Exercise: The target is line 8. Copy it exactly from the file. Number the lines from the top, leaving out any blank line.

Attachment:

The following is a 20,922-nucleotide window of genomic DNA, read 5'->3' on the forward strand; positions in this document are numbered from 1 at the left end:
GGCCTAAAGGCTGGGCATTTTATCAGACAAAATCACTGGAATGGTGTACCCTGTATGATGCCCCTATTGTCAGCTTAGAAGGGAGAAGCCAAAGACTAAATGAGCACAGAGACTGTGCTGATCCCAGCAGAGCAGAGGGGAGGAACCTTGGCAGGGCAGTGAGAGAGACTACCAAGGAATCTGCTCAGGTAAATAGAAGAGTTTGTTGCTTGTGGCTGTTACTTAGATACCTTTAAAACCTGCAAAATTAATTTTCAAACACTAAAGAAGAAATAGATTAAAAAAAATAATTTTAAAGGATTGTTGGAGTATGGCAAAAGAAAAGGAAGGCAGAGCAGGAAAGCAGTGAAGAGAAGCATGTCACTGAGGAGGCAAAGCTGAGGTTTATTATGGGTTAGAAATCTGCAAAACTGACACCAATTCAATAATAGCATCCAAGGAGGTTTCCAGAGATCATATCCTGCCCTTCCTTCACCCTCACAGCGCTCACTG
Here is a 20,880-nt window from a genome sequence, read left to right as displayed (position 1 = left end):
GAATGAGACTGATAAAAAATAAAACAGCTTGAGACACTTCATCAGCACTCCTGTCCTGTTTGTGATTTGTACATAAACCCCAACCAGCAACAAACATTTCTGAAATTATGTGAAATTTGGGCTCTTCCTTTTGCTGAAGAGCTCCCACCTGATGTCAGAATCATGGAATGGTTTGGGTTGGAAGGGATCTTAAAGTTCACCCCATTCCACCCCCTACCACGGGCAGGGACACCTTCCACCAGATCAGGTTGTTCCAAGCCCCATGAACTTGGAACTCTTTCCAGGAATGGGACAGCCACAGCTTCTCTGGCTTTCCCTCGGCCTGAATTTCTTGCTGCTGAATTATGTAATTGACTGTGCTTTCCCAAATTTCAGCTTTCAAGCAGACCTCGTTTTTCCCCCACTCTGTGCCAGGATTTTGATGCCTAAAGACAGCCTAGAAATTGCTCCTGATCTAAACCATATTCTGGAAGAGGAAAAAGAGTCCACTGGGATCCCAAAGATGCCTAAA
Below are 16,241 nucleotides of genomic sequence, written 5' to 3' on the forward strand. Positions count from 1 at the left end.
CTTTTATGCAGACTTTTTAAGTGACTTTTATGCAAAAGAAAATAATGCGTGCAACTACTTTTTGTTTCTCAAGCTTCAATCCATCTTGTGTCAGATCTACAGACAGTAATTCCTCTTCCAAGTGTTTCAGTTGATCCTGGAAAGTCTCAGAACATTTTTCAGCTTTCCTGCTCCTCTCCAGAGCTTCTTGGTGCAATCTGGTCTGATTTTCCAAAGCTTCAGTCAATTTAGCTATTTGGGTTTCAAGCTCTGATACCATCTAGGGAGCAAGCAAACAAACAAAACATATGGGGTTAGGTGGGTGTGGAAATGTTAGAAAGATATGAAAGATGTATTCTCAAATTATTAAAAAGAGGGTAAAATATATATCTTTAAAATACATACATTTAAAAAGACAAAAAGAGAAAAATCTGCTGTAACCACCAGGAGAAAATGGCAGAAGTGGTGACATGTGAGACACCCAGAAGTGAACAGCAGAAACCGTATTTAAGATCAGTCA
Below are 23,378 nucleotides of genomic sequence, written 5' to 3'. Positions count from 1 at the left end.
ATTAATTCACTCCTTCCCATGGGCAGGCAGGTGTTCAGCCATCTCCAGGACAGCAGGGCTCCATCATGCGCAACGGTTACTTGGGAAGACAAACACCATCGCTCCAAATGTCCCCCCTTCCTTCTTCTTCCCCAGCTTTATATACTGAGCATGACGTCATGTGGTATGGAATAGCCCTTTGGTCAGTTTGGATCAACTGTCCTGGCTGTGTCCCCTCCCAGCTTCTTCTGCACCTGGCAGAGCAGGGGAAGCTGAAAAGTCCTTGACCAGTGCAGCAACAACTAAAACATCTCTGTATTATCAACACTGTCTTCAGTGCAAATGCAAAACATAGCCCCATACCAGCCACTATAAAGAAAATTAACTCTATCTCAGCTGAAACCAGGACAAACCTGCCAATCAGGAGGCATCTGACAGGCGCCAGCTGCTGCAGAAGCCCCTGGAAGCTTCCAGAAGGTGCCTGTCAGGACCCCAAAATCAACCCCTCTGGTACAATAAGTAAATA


ATTAATTCACTCCTTCCCATGGGCAGGCAGGTGTTCAGCCATCTCCAGGACAGCAGGGCTCCATCATGCGCAACGGTTACTTGGGAAGACAAACACCATCGCTCCAAATGTCCCCCCTTCCTTCTTCTTCCCCAGCTTTATATACTGAGCATGACGTCATGTGGTATGGAATAGCCCTTTGGTCAGTTTGGATCAACTGTCCTGGCTGTGTCCCCTCCCAGCTTCTTCTGCACCTGGCAGAGCAGGGGAAGCTGAAAAGTCCTTGACCAGTGCAGCAACAACTAAAACATCTCTGTATTATCAACACTGTCTTCAGTGCAAATGCAAAACATAGCCCCATACCAGCCACTATAAAGAAAATTAACTCTATCTCAGCTGAAACCAGGACAAACCTGCCAATCAGGAGGCATCTGACAGGCGCCAGCTGCTGCAGAAGCCCCTGGAAGCTTCCAGAAGGTGCCTGTCAGGACCCCAAAATCAACCCCTCTGGTACAATAAGTAAATA